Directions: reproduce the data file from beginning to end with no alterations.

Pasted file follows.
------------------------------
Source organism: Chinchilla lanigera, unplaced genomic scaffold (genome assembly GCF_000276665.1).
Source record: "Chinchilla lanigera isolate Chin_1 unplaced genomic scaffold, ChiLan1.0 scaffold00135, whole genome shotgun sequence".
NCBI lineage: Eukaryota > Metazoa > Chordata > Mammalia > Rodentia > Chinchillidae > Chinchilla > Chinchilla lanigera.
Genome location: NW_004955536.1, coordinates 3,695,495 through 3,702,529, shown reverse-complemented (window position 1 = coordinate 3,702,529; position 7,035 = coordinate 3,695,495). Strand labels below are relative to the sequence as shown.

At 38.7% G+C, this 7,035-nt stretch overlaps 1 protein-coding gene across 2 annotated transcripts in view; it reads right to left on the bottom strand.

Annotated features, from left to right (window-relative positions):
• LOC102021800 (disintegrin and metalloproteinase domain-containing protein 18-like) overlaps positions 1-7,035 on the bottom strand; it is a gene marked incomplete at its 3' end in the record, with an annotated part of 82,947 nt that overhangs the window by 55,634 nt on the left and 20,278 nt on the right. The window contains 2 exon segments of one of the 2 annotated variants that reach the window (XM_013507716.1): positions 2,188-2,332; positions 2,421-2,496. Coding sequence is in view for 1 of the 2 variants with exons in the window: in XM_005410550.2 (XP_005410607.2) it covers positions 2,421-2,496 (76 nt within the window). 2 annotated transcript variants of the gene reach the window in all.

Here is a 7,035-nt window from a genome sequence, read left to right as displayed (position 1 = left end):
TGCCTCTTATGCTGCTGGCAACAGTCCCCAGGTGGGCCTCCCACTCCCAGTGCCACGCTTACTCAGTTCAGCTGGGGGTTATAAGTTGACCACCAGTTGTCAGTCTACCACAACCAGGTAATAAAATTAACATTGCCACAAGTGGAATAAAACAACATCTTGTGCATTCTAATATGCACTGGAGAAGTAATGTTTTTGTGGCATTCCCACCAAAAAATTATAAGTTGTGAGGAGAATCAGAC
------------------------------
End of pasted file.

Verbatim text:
Source organism: Chinchilla lanigera, unplaced genomic scaffold (genome assembly GCF_000276665.1).
Source record: "Chinchilla lanigera isolate Chin_1 unplaced genomic scaffold, ChiLan1.0 scaffold00135, whole genome shotgun sequence".
NCBI lineage: Eukaryota > Metazoa > Chordata > Mammalia > Rodentia > Chinchillidae > Chinchilla > Chinchilla lanigera.
Genome location: NW_004955536.1, coordinates 3,695,495 through 3,702,529, shown reverse-complemented (window position 1 = coordinate 3,702,529; position 7,035 = coordinate 3,695,495). Strand labels below are relative to the sequence as shown.

At 38.7% G+C, this 7,035-nt stretch overlaps 1 protein-coding gene across 2 annotated transcripts in view; it reads right to left on the bottom strand.

Annotated features, from left to right (window-relative positions):
• LOC102021800 (disintegrin and metalloproteinase domain-containing protein 18-like) overlaps positions 1-7,035 on the bottom strand; it is a gene marked incomplete at its 3' end in the record, with an annotated part of 82,947 nt that overhangs the window by 55,634 nt on the left and 20,278 nt on the right. The window contains 2 exon segments of one of the 2 annotated variants that reach the window (XM_013507716.1): positions 2,188-2,332; positions 2,421-2,496. Coding sequence is in view for 1 of the 2 variants with exons in the window: in XM_005410550.2 (XP_005410607.2) it covers positions 2,421-2,496 (76 nt within the window). 2 annotated transcript variants of the gene reach the window in all.

Here is a 7,035-nt window from a genome sequence, read left to right as displayed (position 1 = left end):
TGCCTCTTATGCTGCTGGCAACAGTCCCCAGGTGGGCCTCCCACTCCCAGTGCCACGCTTACTCAGTTCAGCTGGGGGTTATAAGTTGACCACCAGTTGTCAGTCTACCACAACCAGGTAATAAAATTAACATTGCCACAAGTGGAATAAAACAACATCTTGTGCATTCTAATATGCACTGGAGAAGTAATGTTTTTGTGGCATTCCCACCAAAAAATTATAAGTTGTGAGGAGAATCAGAC